Tomas Morales Hernandez v. U.S. Attorney General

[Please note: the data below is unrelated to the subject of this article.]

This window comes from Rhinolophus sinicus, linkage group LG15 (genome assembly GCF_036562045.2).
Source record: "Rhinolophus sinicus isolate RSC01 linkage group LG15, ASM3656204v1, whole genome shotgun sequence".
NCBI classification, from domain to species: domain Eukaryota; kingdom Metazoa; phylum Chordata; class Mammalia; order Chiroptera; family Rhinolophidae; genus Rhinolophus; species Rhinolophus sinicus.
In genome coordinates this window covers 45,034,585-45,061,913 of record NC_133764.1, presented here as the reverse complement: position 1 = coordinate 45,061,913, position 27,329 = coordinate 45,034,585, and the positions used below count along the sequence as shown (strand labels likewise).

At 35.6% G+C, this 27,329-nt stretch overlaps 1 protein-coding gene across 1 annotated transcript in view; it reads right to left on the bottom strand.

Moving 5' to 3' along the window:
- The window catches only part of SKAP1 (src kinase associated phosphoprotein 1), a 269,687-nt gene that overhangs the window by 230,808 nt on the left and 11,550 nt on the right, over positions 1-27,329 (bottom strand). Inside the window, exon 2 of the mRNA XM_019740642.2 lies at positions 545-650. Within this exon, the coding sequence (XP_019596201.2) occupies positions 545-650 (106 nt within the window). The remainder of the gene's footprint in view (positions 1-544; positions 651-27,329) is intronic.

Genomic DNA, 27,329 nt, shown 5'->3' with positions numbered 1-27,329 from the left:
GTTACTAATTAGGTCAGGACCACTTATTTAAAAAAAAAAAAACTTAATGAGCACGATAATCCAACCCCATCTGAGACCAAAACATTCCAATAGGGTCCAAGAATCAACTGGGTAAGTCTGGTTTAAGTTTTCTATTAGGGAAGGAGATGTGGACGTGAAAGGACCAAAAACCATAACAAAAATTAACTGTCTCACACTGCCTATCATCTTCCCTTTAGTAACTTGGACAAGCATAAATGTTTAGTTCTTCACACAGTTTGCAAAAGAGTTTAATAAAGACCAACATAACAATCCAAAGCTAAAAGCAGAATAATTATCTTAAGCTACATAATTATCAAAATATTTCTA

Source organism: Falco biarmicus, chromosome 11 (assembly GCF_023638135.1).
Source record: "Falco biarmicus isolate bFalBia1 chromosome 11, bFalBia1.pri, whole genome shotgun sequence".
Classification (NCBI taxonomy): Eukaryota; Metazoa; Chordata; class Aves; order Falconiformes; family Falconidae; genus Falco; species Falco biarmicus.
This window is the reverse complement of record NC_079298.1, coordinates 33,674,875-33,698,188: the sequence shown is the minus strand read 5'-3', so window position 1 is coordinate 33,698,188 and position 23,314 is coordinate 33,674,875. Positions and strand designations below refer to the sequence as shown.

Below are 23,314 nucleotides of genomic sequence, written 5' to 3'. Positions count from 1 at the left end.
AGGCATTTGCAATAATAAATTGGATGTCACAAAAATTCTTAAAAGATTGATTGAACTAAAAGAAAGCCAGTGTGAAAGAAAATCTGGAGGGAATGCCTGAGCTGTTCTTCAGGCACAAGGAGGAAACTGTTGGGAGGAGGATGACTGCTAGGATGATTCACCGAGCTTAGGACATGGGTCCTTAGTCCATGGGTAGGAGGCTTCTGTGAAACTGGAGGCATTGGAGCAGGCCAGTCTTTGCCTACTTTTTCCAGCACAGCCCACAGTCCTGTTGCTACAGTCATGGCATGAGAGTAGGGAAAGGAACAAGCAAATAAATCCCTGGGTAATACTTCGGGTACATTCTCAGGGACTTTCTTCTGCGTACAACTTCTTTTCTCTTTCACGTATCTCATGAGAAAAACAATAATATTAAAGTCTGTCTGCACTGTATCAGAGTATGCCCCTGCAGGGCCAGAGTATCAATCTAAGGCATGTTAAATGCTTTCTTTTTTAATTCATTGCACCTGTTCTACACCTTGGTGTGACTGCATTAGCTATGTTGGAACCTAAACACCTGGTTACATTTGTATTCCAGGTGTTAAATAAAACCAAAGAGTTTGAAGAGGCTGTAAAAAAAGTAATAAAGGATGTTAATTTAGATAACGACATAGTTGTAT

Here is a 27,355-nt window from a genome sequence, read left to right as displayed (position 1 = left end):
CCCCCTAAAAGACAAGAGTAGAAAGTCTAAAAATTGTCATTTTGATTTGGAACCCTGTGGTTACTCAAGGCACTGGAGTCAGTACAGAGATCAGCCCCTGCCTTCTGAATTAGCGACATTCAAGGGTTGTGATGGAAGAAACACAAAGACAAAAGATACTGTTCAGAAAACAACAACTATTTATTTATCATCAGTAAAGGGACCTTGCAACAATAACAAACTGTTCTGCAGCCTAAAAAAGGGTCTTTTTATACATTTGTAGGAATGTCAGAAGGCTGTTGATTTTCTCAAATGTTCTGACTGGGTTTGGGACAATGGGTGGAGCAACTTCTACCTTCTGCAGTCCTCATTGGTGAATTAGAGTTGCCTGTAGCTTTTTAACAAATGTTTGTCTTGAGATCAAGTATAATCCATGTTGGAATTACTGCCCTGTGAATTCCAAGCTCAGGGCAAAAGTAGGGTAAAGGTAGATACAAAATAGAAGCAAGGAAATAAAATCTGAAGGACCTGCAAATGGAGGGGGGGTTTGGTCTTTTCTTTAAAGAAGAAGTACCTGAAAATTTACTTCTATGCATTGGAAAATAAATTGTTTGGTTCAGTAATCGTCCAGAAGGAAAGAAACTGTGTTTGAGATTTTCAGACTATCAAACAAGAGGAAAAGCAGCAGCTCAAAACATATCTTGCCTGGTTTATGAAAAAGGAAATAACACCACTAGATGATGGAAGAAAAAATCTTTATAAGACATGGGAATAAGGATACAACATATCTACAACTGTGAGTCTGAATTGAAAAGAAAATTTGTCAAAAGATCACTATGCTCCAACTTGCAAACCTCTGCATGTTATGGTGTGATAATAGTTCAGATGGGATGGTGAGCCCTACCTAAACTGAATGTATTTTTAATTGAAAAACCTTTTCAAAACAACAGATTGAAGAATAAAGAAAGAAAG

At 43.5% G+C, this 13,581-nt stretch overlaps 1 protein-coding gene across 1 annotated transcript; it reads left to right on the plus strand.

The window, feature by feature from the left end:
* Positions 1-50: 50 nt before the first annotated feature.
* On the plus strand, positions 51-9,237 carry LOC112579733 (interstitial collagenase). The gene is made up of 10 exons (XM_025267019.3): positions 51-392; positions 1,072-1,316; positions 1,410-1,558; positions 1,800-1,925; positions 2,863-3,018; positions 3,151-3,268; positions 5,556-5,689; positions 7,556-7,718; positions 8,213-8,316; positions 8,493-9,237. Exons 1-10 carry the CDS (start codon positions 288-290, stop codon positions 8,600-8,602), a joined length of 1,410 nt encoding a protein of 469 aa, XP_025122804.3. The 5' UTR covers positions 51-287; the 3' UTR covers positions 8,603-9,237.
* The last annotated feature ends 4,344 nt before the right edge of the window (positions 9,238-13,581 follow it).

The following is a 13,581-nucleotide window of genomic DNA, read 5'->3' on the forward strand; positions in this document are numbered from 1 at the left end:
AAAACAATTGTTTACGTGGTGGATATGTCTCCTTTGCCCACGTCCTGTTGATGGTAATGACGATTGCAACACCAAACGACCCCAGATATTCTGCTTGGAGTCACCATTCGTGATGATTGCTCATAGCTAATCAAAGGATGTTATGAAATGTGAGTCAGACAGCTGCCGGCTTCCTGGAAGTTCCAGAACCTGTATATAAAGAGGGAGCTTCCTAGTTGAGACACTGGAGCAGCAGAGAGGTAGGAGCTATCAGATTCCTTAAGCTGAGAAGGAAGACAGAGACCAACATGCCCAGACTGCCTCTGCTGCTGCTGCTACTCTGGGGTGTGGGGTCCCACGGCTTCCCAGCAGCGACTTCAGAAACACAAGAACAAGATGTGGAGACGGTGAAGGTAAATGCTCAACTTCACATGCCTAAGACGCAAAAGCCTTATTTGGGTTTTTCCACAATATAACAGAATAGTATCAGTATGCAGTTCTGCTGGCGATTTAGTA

Case: 18-14370 Date Filed: 09/13/2019 Page: 1 of 17 [DO NOT PUBLISH] IN THE UNITED STATES COURT OF APPEALS FOR THE ELEVENTH CIRCUIT ________________________ No. 18-14370 Non-Argument Calendar ________________________ Agency No. A206-528-820 TOMAS MORALES HERNANDEZ, Petitioner, versus U.S. ATTORNEY GENERAL, Respondent. ________________________ Petition for Review of a Decision of the Board of Immigration Appeals ________________________ (September 13, 2019) Before TJOFLAT, JORDAN and HULL, Circuit Judges. PER CURIAM: Case: 18-14370 Date Filed: 09/13/2019 Page: 2 of 17 Tomas Morales Hernandez, represented by counsel, seeks review of the Board of Immigration Appeals’ (“BIA”) decision: (1) affirming the Immigration Judge’s (“IJ”) denial of his application for cancellation of removal; and (2) denying his motion to remand his removal proceedings. In his petition for review, Hernandez argues that the IJ did not have jurisdiction over his removal proceedings because his Notice to Appear (“NTA”) omitted the date and time of his initial hearing at Krome Service Processing Center (“Krome”), even though a subsequent notice of hearing served on Hernandez a few weeks later contained that information, and Hernandez, along with his counsel, appeared at his hearing. Alternatively, Hernandez argues that the BIA erred in affirming the IJ’s decision and in denying his motion to remand because he demonstrated that he was of good moral character and that his U.S.-born children would experience exceptional and extremely unusual hardship if he was removed to Mexico. Hernandez also argues that he was deprived of his right to due process because of errors in the transcript of his hearing on his application for cancellation of removal. After review, we conclude, based on Perez-Sanchez v. United States Attorney General, ___ F.3d ___, No. 18-12578, 2019 WL 3940873, at *7 (11th Cir. Aug. 21, 2019), that the omissions in Hernandez’s NTA did not deprive the IJ of jurisdiction. As to the merits, we conclude that we lack appellate jurisdiction to review Hernandez’s challenge to the BIA’s decisions because they were based on 2 Case: 18-14370 Date Filed: 09/13/2019 Page: 3 of 17 discretionary determinations and that Hernandez has not raised a colorable due process claim. Accordingly, we deny in part and dismiss in part Hernandez’s petition for review. I. FACTUAL BACKGROUND A. Illegal Entry and Criminal History Hernandez, a native and citizen of Mexico, entered the United States without inspection in 2001. Since then, Hernandez has lived and worked in Florida, where he and his wife have two young, U.S.-citizen children. Hernandez’s wife, who is also a citizen of Mexico, is a uterine cancer survivor and is currently in remission. Their younger son was diagnosed with an eye condition called red light reflex, and their older son suffers from earaches. Hernandez works seasonally in construction and as an agricultural worker but does not have a stable income. His children receive Medicaid assistance and food stamps. Hernandez paid income taxes beginning in 2011. He admitted that in 2014 he and his wife filed separate tax returns, each claiming one son as a dependent, and that he did not indicate on his ...

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